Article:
The Bell


As we approach the New Year, Abbot Paul reminded us that we have an opportunity to slow down and reflect on what it means to end something and begin something. In Japan, Zen Buddhists approach the New Year differently than the typical New Year’s Eve celebrations in America.

Bonshō (Japanese: 梵鐘, Buddhist bells), also known as tsurigane (釣り鐘, hanging bells) or ōgane (大鐘, great bells) are large bells found in Buddhist temples throughout Japan, used to summon the monks to prayer and to demarcate periods of time. Rather than containing a clapper, bonshō are struck from the outside using either a handheld mallet or a beam suspended on ropes. At each monastery in Japan on New Year’s Eve, the monks take turns slowly ringing these gigantic bells exactly 108 times and the bells from miles away all ringing at once give the appearance of the bells communicating with each other across great distances and time. Then at exactly one minute before midnight on New Year’s Eve, the monks traditionally slurp Soba noodles noisily and continue slurping into the New Year until 1 minute after midnight in an effort to connect the past year with the future.  And the number 108, ie, the number of times the bells are rung, in some traditions, represents the number of lives lived in the evolution of the Higher Self, our God within.

The New Year period is of special significance in that it offers us the opportunity for deep contemplation of what we are doing with our lives. In particular, the New Year symbolizes a chance for rebirth. It is said that most cells in our body (with the exception of neurons) are capable of regenerating although some cells (such as our red blood cells or the cells that line our digestive track) turn over more rapidly than others. As humans, given this constant cell turnover, who we are today biologically is not who we will be in the future. Given this constant turnover, we, as humans, are given a unique opportunity to decide who we want to be in the future.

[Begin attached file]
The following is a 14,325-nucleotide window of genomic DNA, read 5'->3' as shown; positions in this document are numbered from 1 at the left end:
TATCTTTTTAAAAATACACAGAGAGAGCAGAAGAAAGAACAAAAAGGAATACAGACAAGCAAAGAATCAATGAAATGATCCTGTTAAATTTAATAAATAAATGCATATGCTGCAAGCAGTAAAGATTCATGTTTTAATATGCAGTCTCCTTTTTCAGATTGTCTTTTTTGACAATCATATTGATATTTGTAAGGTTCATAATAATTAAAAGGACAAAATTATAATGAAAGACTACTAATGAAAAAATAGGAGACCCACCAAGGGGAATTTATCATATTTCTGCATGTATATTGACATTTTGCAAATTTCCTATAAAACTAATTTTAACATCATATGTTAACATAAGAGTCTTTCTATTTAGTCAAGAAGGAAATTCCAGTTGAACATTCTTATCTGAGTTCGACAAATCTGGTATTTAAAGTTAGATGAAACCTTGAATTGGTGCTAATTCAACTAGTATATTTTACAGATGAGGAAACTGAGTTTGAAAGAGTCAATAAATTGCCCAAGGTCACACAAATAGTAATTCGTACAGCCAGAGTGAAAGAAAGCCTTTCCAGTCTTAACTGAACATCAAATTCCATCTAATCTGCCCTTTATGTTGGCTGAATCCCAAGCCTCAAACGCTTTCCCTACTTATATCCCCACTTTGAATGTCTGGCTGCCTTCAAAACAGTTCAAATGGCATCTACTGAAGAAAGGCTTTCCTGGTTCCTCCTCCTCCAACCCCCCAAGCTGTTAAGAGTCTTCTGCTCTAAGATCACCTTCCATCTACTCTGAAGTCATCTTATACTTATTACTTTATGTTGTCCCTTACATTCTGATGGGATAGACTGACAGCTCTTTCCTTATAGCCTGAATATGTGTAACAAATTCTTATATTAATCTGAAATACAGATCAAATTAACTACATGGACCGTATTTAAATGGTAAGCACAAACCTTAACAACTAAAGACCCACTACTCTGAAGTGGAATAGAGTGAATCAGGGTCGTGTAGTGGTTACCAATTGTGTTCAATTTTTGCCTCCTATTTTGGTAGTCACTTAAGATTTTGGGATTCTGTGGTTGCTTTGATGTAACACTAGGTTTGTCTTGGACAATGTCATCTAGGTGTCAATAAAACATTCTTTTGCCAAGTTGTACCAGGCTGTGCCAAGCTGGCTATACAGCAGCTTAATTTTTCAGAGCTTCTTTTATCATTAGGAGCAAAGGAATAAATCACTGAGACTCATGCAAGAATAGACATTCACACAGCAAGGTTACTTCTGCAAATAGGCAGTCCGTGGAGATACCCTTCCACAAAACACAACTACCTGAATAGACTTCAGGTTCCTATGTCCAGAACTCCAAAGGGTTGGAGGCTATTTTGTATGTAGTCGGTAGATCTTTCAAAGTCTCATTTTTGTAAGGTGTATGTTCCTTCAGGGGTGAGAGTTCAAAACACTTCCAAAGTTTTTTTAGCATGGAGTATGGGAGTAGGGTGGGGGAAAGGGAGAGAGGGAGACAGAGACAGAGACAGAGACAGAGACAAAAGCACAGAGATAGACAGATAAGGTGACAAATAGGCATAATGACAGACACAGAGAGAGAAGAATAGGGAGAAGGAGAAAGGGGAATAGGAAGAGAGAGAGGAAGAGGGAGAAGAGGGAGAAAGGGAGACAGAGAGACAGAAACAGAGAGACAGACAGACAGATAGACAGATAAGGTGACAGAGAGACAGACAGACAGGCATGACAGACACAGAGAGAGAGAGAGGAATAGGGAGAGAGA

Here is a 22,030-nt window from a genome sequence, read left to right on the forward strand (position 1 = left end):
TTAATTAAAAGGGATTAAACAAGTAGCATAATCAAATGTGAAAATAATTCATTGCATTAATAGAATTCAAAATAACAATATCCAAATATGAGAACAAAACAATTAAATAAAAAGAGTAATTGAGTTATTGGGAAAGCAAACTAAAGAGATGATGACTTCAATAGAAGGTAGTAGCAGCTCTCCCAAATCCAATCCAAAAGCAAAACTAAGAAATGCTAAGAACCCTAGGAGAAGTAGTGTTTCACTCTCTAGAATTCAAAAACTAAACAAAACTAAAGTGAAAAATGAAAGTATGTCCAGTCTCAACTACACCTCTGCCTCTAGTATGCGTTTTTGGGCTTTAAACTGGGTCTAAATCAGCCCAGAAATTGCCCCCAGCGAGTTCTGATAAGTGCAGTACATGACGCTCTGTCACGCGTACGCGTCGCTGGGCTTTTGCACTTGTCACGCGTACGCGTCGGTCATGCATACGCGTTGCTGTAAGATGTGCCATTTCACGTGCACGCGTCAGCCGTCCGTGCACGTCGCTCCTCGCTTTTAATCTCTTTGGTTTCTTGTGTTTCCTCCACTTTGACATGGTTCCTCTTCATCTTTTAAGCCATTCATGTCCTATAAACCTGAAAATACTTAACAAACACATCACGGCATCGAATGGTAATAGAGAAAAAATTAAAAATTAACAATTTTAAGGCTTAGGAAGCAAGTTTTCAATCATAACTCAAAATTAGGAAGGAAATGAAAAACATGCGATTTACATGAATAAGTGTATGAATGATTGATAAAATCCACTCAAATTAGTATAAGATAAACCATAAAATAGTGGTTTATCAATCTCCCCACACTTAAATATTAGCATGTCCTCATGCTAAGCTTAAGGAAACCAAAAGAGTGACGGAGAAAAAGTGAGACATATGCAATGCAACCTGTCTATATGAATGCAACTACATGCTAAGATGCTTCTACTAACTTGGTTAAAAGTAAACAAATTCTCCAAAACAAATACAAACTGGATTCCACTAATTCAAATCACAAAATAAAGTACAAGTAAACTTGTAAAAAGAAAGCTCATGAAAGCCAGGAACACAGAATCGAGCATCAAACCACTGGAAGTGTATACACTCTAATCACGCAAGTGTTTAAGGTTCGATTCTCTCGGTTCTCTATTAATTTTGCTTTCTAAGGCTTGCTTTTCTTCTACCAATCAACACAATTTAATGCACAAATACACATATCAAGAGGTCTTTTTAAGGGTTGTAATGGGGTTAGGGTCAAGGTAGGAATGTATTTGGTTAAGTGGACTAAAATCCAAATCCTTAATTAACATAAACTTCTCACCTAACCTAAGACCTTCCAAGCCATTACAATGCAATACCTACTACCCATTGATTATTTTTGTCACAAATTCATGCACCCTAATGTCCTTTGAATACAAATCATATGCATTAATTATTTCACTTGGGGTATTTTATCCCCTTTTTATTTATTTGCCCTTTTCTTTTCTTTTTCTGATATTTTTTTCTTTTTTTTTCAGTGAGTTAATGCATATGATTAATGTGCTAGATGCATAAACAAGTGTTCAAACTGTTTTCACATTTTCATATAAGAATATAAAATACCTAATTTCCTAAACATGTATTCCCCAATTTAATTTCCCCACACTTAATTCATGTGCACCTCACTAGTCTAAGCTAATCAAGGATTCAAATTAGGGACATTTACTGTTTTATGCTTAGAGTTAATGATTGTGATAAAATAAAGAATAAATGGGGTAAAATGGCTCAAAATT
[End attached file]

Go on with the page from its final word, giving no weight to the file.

In the West, we pride ourselves on the feeling that through will power alone we can change our lives. However, in the East, it is the belief that true behavior modification takes the form of the three R’s, ie, rules, rituals, and routine. And those with more sand at the top of the hourglass have more chance at improvement and more opportunity to evolve into something marvelous compared with those whose sands are running out.

There is a simple formula to life: in life you pay for everything and the later in life you pay, the greater the cost. The longer we wait to make changes, the harder it is at the end. So we need to put the process of change into action NOW. In order to be whoever we want to be we need to take control of our lives. That message is the true blessing of this season of light.  So as we imagine listening to the bells tolling at midnight on New Year’s Eve throughout Japan, the evening gatha comes to mind…

“Let me respectfully remind you

Life and death are of supreme importance

Time swiftly passes by, and opportunity is lost

Each of us should strive to awaken…


Take heed. Do not squander your life.”

Transcribed by Debra B. Kessler from notes taken during the Dharma talk delivered by Abbot Paul on December 16, 2017